NIMBY is an acronym; it stands for ‘Not In My Back Yard’. James and Bea have built a utopian existence based on good ethics and liberalism. The air miles of their produce is near nil, their home almost self-sufficient, and their meat is locally sourced – for the days when they are not wholly vegetarian. However there’s one problem: their garden isn’t actually theirs and following the death of rampant philanthropist George George, the legal owner, his rag-bag of maladjusted offspring arrive with claims to the property. Now James and Bea are forced to tolerate their new neighbours and the problems that come with them.
Humorously exposing social facades has long been a theatrical tradition. This new play by Lola Stephenson stretches her characters’ affectations to extreme levels in order to expose their absurdities. But the humour is not as sharp as it could be and sometimes the whole exercise feels, unlike the couple’s vegetables, curiously inorganic.
A lot of the comedy comes from the war of wills between the characters and the gradual exposure of the fragility and vanity of James and Bea’s design for living. Stephenson throws in some fantastic one-liners and the cast perform their roles with energy. Ryan O’Donnell, as James, and Louise Torres-Ryan, as Bea, do a particularly good job with the material. O’Donnell plays James’s incessant desire to resolve issues without treading on any eggshells against Bea’s increasingly desperate insistence on taking affirmative action, no matter what. Laura Dalgleish gives a spot-on performance as Sally, the defensive, brash Welsh prostitute and mother of four, while Daniel Curtis is also amusing as paranoid schizophrenic, Max, who continuously twitches and nervously skulks in the background.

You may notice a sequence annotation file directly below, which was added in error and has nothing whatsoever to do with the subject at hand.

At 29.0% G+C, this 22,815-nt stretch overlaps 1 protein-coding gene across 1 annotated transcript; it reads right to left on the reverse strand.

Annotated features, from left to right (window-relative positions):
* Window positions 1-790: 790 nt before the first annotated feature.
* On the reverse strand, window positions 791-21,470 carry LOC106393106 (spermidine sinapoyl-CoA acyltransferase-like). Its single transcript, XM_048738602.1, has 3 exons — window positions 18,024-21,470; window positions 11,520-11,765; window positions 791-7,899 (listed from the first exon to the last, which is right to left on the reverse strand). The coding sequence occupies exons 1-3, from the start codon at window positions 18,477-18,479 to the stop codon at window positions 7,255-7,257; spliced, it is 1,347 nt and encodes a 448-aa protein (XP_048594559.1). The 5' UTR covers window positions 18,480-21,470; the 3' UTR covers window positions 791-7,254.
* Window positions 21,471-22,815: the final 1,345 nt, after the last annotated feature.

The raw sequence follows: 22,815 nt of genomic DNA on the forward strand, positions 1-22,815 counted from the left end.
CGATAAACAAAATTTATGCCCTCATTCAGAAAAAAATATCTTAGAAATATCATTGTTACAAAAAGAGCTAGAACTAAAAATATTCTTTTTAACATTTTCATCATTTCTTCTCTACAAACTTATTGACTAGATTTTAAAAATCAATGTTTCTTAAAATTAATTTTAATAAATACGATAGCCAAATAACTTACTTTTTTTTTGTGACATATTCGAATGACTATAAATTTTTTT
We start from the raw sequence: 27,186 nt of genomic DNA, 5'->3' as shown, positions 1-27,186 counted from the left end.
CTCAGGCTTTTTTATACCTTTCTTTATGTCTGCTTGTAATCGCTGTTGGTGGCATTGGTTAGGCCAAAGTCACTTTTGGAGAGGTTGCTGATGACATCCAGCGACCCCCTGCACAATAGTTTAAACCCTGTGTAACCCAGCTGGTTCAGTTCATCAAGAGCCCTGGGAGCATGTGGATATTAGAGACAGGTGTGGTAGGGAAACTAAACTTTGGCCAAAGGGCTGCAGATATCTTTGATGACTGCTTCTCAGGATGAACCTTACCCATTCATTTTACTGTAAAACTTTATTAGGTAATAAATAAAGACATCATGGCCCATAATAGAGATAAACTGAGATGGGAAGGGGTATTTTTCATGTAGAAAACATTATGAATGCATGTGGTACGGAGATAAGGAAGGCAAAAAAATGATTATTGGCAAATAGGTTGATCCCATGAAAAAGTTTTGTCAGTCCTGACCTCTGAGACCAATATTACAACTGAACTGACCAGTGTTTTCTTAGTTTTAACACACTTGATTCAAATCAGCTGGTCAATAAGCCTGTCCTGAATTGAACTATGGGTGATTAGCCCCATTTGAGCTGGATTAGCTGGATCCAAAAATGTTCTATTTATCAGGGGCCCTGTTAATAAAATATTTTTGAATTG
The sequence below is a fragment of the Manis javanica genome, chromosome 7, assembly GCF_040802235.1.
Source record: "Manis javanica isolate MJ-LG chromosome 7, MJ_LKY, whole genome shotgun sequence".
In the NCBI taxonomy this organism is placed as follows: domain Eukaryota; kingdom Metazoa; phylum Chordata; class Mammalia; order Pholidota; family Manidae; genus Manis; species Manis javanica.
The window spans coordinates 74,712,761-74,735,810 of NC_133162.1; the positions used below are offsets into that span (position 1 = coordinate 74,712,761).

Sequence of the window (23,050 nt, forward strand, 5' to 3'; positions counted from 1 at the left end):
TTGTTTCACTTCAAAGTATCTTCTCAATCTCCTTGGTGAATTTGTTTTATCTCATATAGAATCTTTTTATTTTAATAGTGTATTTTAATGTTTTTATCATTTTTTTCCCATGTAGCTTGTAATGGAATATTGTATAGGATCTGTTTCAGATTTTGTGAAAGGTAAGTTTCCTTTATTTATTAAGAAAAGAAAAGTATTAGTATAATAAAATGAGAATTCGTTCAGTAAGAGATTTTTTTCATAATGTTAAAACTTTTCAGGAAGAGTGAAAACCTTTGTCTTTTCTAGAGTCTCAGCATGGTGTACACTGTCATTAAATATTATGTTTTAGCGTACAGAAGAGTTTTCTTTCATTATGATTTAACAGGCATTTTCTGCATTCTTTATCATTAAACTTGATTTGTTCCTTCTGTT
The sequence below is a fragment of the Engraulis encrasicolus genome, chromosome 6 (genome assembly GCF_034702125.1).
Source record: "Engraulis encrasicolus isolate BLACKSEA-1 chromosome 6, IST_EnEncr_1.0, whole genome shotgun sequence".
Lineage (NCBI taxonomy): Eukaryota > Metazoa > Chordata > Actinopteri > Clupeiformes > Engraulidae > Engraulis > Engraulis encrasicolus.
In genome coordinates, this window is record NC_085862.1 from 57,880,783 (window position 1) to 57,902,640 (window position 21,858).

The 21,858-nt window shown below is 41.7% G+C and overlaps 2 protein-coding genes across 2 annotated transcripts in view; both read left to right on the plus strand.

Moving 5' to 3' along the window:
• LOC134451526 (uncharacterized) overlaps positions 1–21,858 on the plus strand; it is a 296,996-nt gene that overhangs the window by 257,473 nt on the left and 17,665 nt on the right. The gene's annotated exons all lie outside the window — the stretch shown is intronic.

There are a handful of moments when the play starts to drag; some of the punch-lines don’t feel like they justify the long set up and, although you can’t fault Stephenson for her ambitions, the entire situation feels a little too far fetched, the characters veering on the side of ridiculous. As a result the production, directed by Elly Hopkins, can at times feels quite contrived; it’s difficult for the audience to engage with this circus of caricatures. Even the long-suffering James and Bea, lack depth as characters and it’s hard to feel much sympathy for their plight.
There are some nice ideas being explored here, but the excessive nature of the characters and the tone of the piece, make the arguments feel forced; there is little room for them to resonate. Despite this, NIMBY has a degree of real charm; it’s imaginative and amusing even if it does end up over-playing its hand.